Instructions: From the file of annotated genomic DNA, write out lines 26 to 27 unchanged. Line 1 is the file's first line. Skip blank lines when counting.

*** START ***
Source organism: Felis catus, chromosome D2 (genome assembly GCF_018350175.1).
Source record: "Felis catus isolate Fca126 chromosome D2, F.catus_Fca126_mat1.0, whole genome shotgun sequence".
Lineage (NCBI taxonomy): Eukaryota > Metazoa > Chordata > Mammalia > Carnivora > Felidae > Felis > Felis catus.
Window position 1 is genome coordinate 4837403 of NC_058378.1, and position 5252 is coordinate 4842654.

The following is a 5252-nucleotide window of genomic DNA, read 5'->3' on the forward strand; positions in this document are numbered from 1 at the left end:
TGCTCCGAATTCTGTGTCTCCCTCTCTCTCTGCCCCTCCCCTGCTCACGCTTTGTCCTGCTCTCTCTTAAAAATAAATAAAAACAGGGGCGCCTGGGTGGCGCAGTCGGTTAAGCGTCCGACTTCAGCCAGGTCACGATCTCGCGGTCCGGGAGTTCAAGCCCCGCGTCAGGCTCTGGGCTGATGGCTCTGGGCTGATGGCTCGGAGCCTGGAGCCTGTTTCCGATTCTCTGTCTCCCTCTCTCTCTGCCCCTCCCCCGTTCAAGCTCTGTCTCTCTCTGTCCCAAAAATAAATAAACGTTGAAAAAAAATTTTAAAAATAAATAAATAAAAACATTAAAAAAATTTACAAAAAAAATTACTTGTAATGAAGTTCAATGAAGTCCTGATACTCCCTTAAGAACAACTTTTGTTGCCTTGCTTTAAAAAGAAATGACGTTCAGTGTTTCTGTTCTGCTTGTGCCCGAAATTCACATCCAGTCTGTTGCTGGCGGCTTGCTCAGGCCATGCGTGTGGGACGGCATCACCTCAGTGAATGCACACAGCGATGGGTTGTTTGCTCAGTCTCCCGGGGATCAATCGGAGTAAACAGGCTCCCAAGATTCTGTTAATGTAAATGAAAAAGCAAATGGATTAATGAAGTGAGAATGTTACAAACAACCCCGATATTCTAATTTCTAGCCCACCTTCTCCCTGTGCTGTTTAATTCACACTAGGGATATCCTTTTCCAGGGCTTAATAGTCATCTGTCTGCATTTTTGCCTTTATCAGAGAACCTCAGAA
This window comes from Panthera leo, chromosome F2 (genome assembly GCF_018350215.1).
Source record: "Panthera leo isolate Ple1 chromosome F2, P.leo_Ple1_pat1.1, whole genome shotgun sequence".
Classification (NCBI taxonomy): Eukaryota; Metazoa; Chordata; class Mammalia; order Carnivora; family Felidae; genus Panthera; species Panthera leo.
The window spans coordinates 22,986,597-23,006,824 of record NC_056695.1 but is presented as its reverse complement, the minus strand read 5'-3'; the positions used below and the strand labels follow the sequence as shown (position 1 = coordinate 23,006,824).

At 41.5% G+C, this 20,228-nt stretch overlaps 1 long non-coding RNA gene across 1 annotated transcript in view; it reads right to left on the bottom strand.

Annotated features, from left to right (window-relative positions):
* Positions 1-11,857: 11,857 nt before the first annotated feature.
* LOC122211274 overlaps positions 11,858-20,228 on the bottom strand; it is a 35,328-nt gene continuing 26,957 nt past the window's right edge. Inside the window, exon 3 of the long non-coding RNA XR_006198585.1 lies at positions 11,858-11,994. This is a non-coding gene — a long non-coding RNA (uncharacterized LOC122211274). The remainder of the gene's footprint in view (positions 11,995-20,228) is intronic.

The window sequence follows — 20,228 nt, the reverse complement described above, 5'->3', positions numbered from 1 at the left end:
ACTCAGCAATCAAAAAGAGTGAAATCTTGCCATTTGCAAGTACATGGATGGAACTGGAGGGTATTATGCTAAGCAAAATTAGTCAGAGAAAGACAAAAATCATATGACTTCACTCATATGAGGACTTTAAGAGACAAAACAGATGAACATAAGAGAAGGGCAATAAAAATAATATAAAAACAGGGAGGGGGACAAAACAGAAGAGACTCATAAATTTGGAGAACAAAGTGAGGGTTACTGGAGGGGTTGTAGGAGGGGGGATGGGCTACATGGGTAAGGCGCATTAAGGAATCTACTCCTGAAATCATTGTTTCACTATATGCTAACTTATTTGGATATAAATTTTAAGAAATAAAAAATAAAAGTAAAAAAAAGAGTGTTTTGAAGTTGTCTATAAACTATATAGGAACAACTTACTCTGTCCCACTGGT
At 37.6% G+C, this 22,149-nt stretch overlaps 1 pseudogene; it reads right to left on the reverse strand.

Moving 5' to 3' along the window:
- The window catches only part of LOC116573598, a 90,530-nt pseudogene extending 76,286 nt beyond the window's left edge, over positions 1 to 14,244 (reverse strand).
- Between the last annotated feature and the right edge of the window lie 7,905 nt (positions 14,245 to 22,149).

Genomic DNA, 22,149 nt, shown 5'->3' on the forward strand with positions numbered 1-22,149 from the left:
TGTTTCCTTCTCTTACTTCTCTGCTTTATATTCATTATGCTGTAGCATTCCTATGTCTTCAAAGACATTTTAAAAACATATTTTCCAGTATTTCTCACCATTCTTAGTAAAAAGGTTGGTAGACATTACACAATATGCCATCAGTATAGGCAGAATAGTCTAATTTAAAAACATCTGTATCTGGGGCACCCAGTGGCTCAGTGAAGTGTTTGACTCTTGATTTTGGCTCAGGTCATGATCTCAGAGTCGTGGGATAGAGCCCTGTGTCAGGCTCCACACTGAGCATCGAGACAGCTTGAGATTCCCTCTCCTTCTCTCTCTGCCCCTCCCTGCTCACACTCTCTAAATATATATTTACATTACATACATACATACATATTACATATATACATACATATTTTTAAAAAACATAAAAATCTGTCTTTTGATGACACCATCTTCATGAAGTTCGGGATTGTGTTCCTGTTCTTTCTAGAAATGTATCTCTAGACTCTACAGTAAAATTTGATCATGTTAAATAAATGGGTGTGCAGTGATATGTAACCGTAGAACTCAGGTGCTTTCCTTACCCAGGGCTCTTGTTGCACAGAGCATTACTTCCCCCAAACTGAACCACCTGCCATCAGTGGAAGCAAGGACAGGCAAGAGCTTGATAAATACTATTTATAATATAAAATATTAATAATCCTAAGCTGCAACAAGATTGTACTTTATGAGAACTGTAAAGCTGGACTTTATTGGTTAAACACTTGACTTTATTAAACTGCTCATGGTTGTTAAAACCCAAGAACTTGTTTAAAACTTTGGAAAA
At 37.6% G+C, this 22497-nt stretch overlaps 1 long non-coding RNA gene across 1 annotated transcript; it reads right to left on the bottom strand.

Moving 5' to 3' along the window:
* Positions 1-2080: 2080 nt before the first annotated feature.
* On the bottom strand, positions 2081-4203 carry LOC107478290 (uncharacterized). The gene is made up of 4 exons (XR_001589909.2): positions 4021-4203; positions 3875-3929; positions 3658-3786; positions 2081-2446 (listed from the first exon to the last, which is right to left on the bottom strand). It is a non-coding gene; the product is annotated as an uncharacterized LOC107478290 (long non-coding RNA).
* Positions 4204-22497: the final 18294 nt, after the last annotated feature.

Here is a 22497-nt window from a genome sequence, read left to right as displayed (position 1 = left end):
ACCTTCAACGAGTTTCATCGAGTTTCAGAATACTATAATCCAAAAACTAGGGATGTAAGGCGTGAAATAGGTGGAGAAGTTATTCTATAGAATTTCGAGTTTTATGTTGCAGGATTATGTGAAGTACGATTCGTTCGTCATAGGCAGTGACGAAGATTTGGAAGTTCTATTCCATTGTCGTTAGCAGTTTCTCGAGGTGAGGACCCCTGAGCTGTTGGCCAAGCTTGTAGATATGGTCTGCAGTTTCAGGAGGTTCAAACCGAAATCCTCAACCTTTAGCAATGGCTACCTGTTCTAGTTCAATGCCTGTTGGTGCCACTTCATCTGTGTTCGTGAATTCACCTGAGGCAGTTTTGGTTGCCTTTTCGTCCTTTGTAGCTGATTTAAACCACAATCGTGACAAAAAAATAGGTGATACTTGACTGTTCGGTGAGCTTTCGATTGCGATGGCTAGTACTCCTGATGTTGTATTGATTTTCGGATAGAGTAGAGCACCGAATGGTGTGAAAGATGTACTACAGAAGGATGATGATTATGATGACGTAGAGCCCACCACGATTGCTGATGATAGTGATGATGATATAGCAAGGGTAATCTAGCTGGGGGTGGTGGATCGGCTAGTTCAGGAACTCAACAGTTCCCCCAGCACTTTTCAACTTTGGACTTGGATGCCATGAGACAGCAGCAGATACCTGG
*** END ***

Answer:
* On the bottom strand, positions 2081-4203 carry LOC107478290 (uncharacterized). The gene is made up of 4 exons (XR_001589909.2): positions 4021-4203; positions 3875-3929; positions 3658-3786; positions 2081-2446 (listed from the first exon to the last, which is right to left on the bottom strand). It is a non-coding gene; the product is annotated as an uncharacterized LOC107478290 (long non-coding RNA).
* Positions 4204-22497: the final 18294 nt, after the last annotated feature.